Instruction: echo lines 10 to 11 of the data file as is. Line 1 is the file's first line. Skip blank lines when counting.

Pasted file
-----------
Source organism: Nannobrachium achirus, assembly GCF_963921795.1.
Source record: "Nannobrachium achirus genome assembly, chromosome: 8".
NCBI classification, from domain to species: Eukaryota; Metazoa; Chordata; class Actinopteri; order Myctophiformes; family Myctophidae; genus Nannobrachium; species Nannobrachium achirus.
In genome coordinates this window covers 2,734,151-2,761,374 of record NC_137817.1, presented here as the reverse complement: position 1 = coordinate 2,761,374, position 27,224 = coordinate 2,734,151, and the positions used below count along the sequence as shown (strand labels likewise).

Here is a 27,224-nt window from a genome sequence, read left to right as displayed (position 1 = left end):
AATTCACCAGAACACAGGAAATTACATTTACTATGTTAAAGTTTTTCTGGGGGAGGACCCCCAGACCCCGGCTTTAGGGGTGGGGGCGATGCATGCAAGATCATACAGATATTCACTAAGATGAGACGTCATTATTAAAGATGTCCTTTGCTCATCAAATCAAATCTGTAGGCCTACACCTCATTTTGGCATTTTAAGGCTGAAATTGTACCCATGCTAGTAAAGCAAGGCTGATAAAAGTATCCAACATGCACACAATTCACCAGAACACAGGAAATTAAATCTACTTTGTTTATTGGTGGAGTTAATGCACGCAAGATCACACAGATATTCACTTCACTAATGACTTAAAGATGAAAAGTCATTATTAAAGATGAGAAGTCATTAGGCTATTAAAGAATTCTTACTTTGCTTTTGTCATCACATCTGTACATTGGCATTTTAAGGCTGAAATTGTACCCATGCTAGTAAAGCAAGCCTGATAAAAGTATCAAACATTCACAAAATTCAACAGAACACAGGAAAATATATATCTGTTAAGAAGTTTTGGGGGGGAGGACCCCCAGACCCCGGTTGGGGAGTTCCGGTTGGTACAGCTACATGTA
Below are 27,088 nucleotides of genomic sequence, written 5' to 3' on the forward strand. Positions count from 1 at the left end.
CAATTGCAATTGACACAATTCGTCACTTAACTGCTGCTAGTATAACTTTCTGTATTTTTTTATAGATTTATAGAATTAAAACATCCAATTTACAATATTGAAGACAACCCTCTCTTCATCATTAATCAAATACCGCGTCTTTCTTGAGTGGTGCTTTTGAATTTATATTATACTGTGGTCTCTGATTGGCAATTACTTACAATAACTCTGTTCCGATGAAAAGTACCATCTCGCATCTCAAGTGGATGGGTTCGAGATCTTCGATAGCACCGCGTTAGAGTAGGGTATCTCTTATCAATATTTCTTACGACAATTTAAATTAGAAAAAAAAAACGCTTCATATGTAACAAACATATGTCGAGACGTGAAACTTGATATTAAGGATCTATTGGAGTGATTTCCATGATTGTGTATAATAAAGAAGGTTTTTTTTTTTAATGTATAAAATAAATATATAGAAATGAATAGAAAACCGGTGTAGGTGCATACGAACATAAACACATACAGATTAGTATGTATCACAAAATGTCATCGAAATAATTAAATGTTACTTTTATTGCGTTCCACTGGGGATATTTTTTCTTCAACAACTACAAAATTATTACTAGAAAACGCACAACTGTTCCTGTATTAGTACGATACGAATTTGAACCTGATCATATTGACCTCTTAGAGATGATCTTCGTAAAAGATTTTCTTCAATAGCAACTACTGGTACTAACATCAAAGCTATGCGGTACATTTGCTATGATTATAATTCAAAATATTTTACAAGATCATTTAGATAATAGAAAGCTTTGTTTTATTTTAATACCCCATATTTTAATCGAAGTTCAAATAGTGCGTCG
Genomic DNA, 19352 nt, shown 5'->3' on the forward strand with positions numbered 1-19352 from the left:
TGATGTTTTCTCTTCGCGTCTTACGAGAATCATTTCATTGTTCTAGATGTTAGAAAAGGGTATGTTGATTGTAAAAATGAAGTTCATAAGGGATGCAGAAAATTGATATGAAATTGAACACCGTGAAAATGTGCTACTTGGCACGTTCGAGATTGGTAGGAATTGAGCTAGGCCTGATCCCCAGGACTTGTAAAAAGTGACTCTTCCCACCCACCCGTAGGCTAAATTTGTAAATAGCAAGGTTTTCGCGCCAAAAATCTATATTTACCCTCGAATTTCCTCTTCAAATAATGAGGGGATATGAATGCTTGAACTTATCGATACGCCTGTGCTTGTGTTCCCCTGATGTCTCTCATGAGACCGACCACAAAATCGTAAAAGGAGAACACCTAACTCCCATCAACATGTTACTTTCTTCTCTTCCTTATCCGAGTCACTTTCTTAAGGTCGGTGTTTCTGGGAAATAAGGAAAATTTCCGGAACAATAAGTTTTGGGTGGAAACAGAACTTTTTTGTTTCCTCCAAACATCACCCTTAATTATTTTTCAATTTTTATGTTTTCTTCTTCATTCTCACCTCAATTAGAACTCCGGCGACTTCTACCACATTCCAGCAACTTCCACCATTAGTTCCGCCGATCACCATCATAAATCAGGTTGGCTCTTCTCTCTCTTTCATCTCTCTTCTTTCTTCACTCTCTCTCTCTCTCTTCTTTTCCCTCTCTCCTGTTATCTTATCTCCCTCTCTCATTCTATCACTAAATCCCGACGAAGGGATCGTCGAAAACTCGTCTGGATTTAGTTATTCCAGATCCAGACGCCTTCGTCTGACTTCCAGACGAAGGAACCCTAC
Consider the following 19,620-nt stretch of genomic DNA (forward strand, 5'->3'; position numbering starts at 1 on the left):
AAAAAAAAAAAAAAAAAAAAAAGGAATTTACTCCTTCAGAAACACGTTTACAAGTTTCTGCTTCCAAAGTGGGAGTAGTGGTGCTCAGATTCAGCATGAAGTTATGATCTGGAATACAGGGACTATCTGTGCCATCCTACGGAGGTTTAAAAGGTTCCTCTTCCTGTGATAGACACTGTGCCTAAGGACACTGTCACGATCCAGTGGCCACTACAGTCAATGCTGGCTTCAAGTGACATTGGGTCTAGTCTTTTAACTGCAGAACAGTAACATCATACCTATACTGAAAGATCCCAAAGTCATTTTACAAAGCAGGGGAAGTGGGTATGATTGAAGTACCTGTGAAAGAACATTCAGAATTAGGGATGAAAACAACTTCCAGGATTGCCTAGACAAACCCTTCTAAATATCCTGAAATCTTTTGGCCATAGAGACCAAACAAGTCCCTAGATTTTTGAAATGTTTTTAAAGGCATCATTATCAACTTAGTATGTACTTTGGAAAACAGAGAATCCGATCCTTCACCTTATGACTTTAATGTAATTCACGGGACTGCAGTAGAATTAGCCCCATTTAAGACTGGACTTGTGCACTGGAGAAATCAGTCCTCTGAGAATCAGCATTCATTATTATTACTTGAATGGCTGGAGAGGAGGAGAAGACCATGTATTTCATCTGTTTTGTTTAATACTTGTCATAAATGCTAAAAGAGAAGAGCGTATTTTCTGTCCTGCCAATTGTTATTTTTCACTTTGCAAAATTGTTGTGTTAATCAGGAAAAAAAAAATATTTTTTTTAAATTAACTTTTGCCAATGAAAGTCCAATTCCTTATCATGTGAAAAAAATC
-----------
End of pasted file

TGATGTTTTCTCTTCGCGTCTTACGAGAATCATTTCATTGTTCTAGATGTTAGAAAAGGGTATGTTGATTGTAAAAATGAAGTTCATAAGGGATGCAGAAAATTGATATGAAATTGAACACCGTGAAAATGTGCTACTTGGCACGTTCGAGATTGGTAGGAATTGAGCTAGGCCTGATCCCCAGGACTTGTAAAAAGTGACTCTTCCCACCCACCCGTAGGCTAAATTTGTAAATAGCAAGGTTTTCGCGCCAAAAATCTATATTTACCCTCGAATTTCCTCTTCAAATAATGAGGGGATATGAATGCTTGAACTTATCGATACGCCTGTGCTTGTGTTCCCCTGATGTCTCTCATGAGACCGACCACAAAATCGTAAAAGGAGAACACCTAACTCCCATCAACATGTTACTTTCTTCTCTTCCTTATCCGAGTCACTTTCTTAAGGTCGGTGTTTCTGGGAAATAAGGAAAATTTCCGGAACAATAAGTTTTGGGTGGAAACAGAACTTTTTTGTTTCCTCCAAACATCACCCTTAATTATTTTTCAATTTTTATGTTTTCTTCTTCATTCTCACCTCAATTAGAACTCCGGCGACTTCTACCACATTCCAGCAACTTCCACCATTAGTTCCGCCGATCACCATCATAAATCAGGTTGGCTCTTCTCTCTCTTTCATCTCTCTTCTTTCTTCACTCTCTCTCTCTCTCTTCTTTTCCCTCTCTCCTGTTATCTTATCTCCCTCTCTCATTCTATCACTAAATCCCGACGAAGGGATCGTCGAAAACTCGTCTGGATTTAGTTATTCCAGATCCAGACGCCTTCGTCTGACTTCCAGACGAAGGAACCCTAC
Consider the following 19,620-nt stretch of genomic DNA (forward strand, 5'->3'; position numbering starts at 1 on the left):